From the editor…
Posted in Editor's introduction on 2nd Aug 2019
Curing degenerative brain disease has, thankfully, become an ambition of many, but the huge investments (in the billions) and expectations make this an area where rigour of science, peer review and reporting are needed. In this edition Roger Barker (Cambridge) surveys the latest in repair therapies for Parkinson’s disease, focusing on cell grafts, the failure of growth factor trials, and the potential promise of induced pluripotent stem cell therapies. Anti-sense oligonucleotide therapy has been one of the major causes for excitement in neurology in the last few years, particularly the story of nusinersen for spinal muscular atrophy, and in the central nervous system the developing story of IONISHTTRx in Huntington’s Disease, e.g. the recently published Tabrizi et al N Engl J Med 2019 (380:2307-2316 DOI: 10.1056/ NEJMoa1900907). Kirsten Revell (Birmingham) decribes RNA biology and the issues, potential pitfalls, and next steps in this area of neuroscience, focusing on Huntington’s disease therapy.
Not all effective therapies should cost billions. Nick Ward, Kate Kelly and Fran Brander at Queen Square write on the evidence that high dose and high intensity for rehabilitation is more effective than lower intensity and frequency therapies, with the data focusing on upper limb rehabilitation after stroke. In other articles, Daniel Eschle (Altdorf) takes a considered approach in weighing up the argument that some forms of transient global amnesia (TGA) may have an epileptic origin. The broad differential diagnosis which is discussed in this article demonstrates that giving a diagnosis of TGA alone as a final diagnosis without further thought is clinically risky. Anum Bhatti (Keele) and George El-Nimr (Stoke-on-Trent) review the evidence for the use of drug therapies for the neuropsychological sequelae of traumatic brain injury.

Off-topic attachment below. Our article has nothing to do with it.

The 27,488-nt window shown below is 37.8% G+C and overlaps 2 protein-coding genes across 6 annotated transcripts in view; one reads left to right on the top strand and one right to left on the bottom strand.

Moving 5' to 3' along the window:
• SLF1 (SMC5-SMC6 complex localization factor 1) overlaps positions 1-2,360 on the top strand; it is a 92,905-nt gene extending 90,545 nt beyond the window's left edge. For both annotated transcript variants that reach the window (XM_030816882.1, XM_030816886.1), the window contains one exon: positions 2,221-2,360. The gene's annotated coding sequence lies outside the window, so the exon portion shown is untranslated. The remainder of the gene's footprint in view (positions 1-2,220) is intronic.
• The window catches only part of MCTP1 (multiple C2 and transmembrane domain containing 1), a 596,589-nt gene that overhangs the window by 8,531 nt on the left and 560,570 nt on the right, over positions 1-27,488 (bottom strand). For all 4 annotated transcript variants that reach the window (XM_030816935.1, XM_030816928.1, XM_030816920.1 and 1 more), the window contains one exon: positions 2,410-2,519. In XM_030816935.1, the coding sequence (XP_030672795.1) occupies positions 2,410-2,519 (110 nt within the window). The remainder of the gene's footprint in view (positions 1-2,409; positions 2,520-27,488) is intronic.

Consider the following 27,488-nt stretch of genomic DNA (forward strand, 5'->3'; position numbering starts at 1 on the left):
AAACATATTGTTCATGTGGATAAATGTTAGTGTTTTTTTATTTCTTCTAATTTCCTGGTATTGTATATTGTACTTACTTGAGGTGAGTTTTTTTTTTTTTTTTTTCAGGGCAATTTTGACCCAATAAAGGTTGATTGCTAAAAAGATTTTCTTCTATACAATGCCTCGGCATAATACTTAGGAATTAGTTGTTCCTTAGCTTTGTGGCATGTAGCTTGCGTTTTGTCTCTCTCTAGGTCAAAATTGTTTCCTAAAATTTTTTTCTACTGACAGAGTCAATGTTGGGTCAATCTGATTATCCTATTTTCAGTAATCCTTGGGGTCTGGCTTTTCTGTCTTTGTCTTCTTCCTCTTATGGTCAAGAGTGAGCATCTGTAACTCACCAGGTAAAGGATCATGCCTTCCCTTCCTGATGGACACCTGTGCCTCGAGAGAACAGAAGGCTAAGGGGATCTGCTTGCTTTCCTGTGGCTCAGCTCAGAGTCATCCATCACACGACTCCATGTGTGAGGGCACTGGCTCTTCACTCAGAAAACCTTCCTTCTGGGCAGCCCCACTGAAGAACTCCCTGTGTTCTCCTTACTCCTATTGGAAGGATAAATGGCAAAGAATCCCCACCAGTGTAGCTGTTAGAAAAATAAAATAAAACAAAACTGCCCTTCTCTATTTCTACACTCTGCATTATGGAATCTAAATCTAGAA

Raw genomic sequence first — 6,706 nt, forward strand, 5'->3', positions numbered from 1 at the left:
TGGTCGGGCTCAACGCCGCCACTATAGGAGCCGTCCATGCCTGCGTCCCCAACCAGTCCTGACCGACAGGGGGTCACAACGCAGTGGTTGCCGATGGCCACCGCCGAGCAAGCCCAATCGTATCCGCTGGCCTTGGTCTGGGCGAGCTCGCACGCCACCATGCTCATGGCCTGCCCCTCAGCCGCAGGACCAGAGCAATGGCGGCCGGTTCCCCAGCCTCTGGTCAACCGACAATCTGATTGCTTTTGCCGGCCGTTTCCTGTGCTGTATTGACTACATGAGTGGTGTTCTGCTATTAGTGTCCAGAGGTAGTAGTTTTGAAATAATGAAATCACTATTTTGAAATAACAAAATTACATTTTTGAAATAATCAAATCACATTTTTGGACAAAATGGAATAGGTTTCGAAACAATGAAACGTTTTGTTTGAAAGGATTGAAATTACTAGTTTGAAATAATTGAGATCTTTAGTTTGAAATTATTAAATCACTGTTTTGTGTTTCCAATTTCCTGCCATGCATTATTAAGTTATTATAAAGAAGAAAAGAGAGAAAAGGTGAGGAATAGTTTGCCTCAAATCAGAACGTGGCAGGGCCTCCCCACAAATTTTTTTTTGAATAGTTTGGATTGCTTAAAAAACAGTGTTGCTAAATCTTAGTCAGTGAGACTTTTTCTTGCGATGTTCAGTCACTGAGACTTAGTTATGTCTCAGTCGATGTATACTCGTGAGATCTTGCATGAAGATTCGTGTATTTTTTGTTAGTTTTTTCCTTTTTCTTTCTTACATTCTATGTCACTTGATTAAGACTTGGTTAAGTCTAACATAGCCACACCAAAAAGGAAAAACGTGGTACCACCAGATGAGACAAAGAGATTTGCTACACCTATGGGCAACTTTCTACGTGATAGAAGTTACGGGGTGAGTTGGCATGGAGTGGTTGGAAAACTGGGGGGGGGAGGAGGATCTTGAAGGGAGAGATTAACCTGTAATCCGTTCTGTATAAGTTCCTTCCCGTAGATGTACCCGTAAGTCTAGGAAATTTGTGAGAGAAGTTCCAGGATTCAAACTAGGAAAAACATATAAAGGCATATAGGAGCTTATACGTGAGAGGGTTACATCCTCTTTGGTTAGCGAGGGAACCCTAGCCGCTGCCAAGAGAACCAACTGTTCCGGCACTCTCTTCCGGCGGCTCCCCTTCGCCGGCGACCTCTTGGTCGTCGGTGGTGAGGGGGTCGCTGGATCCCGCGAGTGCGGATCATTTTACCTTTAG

In our Neurosurgery series, Dev Bhattacharyya looks at the effect of machine learning and artificial intelligence on the use of robots in neurosurgery.
We hope you enjoy this issue of ACNR, which includes the usual diversions, in addition to further short pieces by Rajith de Silva on his brief meeting with Stanley Prusiner, and Andrew Larner on a fictional clinical trial in Arrowsmith by Sinclair Lewis (1885-1951), plus an account of Larner’s mother’s Alzheimer’s disease and scrabble playing.
We welcome feedback and letters to the editor, and you can find the latest here, on the subject of Botox and migraine.